Surely, cold-calling ten prospects per week, building a stronger business network, and creating a sales tracker are good ways to do this.
Even more – they are tenable and, even if not perfect, they will help you get the wheels rolling.
And that’s the whole point of knowledge!
After all, never forget what George Patton once said:
A good plan today is better than a perfect plan tomorrow.
However, having a good plan is pointless if you don’t execute it properly.
And in order to do so on a more consistent basis, you must set up some controls that will keep you on track when you’ll inevitably lose your focus.
A weekly accountability meeting is a good way to do that!
Discussing your progress with one or two committed individuals will basically force you to focus on your project even when you don’t want to.
That’s why all great athletes have professional trainers: someone has to nudge you in the right direction when you’re not feeling like it and you want to find an excuse not to do it.
Speaking of which –
It’s also a good idea to find a way to measure your progress.
Because numbers don’t lie and they won’t let you hide behind futile explanations.
In other words, if the numbers say you’re going in the wrong direction, you have one of two choices:
Quit or double the effort.
And this is one of those cases when it is good to not have an alternative.
Key Lessons from “The 12 Week Year”
1. It’s Not About Knowing – It’s About Doing
2. Stay Focused by Breaking Down Goals and Plans into Shorter Timeframes
3. The 4 Keys to Successful Commitment
It’s Not About Knowing – It’s About Doing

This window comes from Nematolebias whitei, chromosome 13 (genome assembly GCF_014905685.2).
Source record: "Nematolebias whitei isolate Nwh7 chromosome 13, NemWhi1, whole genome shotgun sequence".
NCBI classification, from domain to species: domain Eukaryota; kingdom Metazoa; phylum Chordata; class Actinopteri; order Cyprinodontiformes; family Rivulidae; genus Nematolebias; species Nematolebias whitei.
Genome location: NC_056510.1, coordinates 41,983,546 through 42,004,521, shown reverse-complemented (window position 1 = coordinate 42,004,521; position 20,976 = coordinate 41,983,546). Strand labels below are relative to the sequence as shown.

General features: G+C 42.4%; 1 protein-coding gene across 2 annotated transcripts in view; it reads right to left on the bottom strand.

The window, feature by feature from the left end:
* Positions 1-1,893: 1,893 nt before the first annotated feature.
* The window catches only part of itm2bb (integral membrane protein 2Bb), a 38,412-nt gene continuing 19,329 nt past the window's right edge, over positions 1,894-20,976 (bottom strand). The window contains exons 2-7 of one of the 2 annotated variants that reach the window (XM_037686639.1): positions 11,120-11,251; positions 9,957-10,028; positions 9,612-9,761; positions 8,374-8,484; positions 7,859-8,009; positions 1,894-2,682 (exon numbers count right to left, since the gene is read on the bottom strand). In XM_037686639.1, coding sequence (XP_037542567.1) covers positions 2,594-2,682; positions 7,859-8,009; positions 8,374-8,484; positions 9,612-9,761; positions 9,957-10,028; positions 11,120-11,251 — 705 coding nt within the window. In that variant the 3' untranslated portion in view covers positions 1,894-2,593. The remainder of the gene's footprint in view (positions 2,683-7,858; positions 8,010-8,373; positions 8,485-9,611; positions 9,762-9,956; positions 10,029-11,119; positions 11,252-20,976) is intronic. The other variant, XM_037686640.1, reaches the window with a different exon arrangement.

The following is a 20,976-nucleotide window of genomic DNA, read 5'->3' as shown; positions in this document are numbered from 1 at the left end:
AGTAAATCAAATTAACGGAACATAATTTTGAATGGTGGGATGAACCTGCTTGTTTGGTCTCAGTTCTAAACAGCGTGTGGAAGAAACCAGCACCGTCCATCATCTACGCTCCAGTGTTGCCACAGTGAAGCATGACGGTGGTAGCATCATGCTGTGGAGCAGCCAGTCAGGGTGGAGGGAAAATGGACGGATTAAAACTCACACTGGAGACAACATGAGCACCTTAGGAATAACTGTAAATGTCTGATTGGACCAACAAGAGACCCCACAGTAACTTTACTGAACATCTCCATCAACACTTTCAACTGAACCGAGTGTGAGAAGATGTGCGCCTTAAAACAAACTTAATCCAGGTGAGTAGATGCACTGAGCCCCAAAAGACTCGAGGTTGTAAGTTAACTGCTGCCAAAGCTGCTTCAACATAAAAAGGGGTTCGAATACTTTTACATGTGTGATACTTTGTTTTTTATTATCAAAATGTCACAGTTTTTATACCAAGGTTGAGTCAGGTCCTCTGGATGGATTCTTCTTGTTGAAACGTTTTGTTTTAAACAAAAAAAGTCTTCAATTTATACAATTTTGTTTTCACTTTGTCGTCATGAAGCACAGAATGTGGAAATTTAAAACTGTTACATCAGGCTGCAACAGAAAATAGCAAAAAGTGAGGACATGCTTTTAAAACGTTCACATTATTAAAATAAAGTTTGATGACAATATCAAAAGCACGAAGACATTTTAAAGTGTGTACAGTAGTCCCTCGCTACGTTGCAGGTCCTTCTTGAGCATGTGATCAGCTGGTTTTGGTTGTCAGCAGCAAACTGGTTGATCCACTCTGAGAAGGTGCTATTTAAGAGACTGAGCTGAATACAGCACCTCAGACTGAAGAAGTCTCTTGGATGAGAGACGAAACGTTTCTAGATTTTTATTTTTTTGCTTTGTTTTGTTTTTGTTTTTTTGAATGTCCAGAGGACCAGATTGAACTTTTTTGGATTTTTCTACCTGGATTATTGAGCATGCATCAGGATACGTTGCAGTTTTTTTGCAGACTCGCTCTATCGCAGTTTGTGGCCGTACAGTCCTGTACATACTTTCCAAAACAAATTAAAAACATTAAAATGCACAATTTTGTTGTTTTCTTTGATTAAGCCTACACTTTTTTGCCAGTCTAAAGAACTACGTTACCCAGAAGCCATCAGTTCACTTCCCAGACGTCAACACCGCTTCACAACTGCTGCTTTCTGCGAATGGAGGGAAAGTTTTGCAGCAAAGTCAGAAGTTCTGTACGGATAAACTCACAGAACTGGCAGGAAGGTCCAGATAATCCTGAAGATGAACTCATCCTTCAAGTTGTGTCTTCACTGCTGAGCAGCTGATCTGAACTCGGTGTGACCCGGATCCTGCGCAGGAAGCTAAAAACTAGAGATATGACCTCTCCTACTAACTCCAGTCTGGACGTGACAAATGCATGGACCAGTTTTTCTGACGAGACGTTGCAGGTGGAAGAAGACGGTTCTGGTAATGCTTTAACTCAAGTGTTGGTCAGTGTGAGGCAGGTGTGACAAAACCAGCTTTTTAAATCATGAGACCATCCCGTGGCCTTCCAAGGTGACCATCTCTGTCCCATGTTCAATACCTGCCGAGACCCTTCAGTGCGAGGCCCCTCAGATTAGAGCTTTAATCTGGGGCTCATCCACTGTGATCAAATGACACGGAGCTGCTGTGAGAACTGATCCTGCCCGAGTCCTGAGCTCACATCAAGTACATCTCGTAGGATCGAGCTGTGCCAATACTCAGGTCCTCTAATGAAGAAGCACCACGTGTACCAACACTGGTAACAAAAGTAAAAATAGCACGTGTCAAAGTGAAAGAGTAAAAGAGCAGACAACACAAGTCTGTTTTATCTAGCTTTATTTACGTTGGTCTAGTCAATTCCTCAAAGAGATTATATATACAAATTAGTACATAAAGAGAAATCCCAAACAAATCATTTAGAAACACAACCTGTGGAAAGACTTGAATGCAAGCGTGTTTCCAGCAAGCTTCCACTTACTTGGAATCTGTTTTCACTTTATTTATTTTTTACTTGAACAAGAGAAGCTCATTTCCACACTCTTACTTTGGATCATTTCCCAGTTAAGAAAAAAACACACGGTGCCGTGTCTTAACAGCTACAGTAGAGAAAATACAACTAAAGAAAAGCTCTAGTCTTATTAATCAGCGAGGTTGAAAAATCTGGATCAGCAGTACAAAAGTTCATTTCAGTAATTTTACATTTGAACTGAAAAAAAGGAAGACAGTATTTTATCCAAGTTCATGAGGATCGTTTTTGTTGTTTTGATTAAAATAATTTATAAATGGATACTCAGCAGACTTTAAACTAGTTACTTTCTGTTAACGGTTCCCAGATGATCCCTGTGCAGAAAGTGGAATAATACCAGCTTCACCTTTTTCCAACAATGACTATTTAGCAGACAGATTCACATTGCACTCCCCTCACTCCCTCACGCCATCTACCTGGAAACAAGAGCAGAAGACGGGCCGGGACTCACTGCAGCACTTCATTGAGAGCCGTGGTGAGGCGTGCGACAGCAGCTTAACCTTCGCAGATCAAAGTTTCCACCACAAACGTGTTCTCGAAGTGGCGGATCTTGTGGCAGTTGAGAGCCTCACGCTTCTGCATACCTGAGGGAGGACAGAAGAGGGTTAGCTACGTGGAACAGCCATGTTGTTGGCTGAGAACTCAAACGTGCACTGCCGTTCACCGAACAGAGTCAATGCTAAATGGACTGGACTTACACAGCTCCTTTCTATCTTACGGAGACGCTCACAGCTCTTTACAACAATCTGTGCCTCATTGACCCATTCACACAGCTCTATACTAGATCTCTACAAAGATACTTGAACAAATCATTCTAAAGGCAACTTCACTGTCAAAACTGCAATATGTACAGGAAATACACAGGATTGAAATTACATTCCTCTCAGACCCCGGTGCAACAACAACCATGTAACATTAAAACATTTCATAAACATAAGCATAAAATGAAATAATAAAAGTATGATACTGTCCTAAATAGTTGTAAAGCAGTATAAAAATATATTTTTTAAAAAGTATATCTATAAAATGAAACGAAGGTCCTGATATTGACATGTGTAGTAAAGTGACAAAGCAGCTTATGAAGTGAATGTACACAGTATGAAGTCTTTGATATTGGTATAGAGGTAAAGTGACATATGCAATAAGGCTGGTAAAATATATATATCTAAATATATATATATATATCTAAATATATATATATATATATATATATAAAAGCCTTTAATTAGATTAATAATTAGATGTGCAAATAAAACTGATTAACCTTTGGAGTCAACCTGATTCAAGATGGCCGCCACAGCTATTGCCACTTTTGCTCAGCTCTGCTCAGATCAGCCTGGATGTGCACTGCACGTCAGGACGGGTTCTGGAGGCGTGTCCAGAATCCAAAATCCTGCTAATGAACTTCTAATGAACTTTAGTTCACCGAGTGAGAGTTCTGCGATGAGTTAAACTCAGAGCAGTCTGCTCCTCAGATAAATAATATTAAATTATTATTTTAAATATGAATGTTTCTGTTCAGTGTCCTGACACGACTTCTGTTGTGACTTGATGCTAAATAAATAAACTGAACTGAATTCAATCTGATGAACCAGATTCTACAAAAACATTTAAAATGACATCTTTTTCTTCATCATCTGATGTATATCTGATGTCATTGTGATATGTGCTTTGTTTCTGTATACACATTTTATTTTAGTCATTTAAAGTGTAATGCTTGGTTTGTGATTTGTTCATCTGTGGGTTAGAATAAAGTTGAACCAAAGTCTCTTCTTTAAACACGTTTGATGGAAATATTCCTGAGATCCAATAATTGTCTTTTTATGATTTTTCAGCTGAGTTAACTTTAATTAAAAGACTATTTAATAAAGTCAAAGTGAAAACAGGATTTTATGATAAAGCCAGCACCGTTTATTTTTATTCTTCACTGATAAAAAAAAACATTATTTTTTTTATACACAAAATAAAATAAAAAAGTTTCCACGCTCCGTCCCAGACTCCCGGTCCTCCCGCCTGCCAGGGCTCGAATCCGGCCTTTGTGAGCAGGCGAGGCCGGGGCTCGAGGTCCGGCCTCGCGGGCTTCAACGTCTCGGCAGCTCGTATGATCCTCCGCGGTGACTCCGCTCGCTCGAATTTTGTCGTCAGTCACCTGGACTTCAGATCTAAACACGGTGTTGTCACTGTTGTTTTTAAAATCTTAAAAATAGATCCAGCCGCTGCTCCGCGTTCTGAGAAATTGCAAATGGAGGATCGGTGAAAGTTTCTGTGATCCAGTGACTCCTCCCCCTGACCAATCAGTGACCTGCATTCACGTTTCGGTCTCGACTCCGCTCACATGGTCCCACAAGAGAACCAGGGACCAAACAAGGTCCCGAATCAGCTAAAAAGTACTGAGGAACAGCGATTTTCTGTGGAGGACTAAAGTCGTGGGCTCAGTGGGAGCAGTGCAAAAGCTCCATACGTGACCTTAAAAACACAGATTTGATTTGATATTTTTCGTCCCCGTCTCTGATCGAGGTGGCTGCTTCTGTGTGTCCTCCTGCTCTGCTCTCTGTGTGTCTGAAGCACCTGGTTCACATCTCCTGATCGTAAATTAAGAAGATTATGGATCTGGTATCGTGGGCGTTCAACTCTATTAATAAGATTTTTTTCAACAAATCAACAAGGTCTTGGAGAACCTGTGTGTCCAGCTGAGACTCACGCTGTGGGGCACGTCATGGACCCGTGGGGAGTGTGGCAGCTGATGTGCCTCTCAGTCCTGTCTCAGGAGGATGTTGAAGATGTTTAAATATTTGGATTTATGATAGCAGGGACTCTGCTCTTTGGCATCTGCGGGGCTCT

Knowledge is power, right?
Power is actually the thing you gain when you act upon your knowledge!
We all know that we need to exercise to stay healthy.
Guess who are the ones who are actually in good physical shape?
Stay Focused by Breaking Down Goals and Plans into Shorter Timeframes
The main problem you are facing in terms of not achieving your goals is the annualized thinking.
A year is just too long for an annual plan to work at all.
In other words, when you have 360 days ahead of you, it costs you nothing to lose a week or so procrastinating.
When all you have is 12 weeks, a week is just too much!
So, do that: break down your ten-year goal into a more specific three-year objective. And split that up even further into a set of manageable 12-week chunks!
Now, you can commit and focus to a plan which is neither short-sighted nor leaves you too much room for excuses and apologies.
The 4 Keys to Successful Commitment
Successful commitment begins with strong desire.
Without it, you will give up the minute the going gets tough.
Only if you truly want to achieve something, you’ll be able to put your plan into practice.
Once you have an intense desire to accomplish something,” write Moran and Lennington, “you then need to identify the core actions that will produce the result you’re after.
This is the step that ultimately makes the difference. Most people choose to be spectators in spite of their strong desire.
Be a participant.
However, count the costs beforehand.
Because, whether it is time, money, or – above all – comfort, you’ll definitely need to sacrifice something to achieve your goal.
Do that consciously, because, otherwise, when you face them, you may hesitate and back down.
Which brings us to the fourth key: act on commitments, not feelings.
Because it’s inevitable that sometimes you just won’t feel like doing anything.
But do you think that Michael Phelps chooses when to train and when not to?
Learning to do the things you need to do, regardless of how you feel, is a core discipline for success.
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“The 12 Week Year Quotes”
Our Critical Review
Other than the insistence on applicability, we don’t really have the feeling that “The 12 Week Year” will add something to what you already know about planning – especially if you’re reading us regularly.
But, in that case, it’s much better that you buy “The 12 Week Year Field Guide”” which purports to be a “full-color, hands-on template for implementing advice” from this book.
We haven’t cast a look at that one yet – but we certainly intend to.